Tag Archives: abortion

Yes, elections have consequences

Brett Kavanaugh is likely to be confirmed by the U.S. Senate to become a justice on the Supreme Court.

Is he the kind of judge I want on the court? No. But here’s the deal, and I take no pleasure in acknowledging this: Donald Trump is the president of the United States; he was elected in 2016 by winning enough electoral votes to take the nation’s highest office; he gets to nominate individuals to the high court.

Elections have consequences. Of that there can be no doubt.

Kavanaugh is qualified to serve. I heard much of the Senate Judiciary Committee hearing. I listened to Democrats try to trap him into saying something he shouldn’t say. Kavanaugh didn’t take the bait.

I am deeply troubled that the president would declare his intention to nominate someone who would vote to overturn Roe v. Wade, the 1973 landmark ruling that legalized abortion. Tradition usually dictates that presidents not set pre-determined parameters for who gets nominated. This one, though, busted that tradition to pieces.

So, the court will have an even stronger conservative majority if Kavanaugh gets confirmed. I wish it weren’t so. But it appears set to occur.

We’re about to reap the consequence of the 2016 presidential election in a big way. That’s how the system works. I accept the process that has brought us to this point. That doesn’t mean I like it. Far from it.

Sen. Collins: Kavanaugh says Roe v. Wade is ‘settled law’

It might be that Supreme Court nominee Brett Kavanaugh has won over a key Senate Republican vote as he seeks to be confirmed for a spot on the nation’s highest court.

If Sen. Susan Collins of Maine is right, and Kavanaugh believes a landmark court ruling on abortion is “settled law,” he has gone a long way toward winning the support of many skeptics across the country.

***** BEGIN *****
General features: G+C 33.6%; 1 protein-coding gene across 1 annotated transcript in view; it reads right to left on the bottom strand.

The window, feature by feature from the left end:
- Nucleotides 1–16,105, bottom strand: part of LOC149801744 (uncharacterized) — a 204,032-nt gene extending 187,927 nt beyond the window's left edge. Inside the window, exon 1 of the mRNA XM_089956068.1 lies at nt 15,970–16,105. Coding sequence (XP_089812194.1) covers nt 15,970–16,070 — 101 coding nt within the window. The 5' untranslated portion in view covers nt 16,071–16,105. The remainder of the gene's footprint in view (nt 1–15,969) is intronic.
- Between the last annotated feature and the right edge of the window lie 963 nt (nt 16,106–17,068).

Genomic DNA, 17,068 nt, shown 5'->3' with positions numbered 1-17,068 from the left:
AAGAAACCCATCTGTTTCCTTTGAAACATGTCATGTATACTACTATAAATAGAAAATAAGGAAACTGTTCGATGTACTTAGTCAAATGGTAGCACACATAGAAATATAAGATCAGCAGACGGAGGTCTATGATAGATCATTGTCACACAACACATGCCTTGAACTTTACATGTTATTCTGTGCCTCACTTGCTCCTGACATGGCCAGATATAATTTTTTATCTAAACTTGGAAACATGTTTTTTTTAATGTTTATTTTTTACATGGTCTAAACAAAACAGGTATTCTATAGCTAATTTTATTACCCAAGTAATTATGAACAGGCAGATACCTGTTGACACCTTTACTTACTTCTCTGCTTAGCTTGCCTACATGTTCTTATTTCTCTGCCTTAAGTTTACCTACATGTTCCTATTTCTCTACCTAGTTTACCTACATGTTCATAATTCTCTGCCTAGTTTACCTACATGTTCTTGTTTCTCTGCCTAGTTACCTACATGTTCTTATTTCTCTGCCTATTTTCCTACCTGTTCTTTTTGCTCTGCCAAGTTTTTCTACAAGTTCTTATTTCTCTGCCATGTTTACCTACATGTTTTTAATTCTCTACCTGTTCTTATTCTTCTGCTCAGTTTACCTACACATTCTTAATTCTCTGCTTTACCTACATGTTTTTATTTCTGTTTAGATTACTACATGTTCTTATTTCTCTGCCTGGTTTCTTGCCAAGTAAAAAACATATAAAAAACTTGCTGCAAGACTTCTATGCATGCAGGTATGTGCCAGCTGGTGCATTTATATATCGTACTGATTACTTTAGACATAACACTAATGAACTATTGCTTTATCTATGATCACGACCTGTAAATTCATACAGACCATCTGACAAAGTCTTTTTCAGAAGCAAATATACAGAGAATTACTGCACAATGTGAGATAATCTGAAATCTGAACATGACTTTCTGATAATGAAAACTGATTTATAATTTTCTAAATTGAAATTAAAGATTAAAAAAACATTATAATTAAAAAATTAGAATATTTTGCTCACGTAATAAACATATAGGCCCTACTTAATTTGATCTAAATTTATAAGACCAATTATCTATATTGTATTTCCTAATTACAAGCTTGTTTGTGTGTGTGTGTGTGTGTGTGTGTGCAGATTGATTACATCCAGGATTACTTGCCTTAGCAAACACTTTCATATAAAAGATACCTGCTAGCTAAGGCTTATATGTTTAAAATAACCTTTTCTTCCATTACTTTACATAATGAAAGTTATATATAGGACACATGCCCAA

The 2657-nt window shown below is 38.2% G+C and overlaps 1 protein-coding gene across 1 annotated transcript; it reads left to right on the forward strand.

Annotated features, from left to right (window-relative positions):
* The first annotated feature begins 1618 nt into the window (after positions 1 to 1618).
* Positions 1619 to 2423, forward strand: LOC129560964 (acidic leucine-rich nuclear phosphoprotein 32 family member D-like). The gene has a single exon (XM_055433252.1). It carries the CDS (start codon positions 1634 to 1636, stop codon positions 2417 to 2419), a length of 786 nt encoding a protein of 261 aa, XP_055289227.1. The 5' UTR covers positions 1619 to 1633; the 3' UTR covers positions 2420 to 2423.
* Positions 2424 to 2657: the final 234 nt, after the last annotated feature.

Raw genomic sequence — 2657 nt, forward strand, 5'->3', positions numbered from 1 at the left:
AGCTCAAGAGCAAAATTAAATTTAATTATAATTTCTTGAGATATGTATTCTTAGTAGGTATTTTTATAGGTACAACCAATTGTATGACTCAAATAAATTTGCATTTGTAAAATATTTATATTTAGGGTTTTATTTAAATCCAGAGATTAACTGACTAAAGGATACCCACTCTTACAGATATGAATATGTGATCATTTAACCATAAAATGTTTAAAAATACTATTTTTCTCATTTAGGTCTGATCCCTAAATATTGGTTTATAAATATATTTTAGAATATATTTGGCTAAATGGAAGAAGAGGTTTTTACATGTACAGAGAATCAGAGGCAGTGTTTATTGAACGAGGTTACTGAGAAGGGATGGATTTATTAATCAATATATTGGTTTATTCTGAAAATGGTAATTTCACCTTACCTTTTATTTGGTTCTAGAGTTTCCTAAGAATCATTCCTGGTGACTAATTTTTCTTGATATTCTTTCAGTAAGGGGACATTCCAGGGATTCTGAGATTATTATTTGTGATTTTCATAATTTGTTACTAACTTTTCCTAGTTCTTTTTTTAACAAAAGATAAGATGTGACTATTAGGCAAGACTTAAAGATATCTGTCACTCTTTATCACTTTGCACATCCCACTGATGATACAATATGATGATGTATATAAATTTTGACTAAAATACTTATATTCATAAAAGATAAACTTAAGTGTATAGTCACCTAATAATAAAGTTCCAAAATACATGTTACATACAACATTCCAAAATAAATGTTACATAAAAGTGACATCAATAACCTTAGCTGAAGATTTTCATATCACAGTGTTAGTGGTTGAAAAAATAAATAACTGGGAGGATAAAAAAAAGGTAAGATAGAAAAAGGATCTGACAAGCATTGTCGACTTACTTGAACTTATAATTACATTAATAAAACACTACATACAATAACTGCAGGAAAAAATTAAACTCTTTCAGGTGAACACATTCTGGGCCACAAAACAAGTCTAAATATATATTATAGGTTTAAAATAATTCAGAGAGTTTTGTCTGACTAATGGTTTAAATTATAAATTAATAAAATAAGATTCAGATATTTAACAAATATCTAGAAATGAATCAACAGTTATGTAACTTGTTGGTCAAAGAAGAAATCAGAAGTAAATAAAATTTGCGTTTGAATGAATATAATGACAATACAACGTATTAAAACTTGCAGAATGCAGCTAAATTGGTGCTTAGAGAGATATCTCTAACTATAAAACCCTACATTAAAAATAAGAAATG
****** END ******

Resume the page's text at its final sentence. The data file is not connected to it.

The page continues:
Collins and Kavanugh met and the senator — a noted GOP moderate lawmaker — said the following to reporters: “We talked about whether he considered Roe (v. Wade) to be settled law. And he said that he agreed with what Justice [John] Roberts said at his nomination hearing, at which he said that it was settled law.”

Those of us who believe in a woman’s right to choose to end a pregnancy consider this an important hurdle that Kavanaugh has to clear if he is to be confirmed to a seat vacated by the retirement of Justice Anthony Kennedy.

I do not believe Sen. Collins is prone to shoot of her mouth without thinking, which gives me hope that her two-hour closed-door meeting with Judge Kavanaugh produced the kind of dialogue she has mentioned. Collins has declared Roe v. Wade to be the benchmark on which she would decide whether to confirm his nomination to the court.

There are many other hurdles, though, to clear. Such as the one about whether the president of the United States can be charged with crimes, or whether he can be compelled to testify before a judicial body. He once thought it was OK to compel a president to testify; then he seemed to have changed his mind.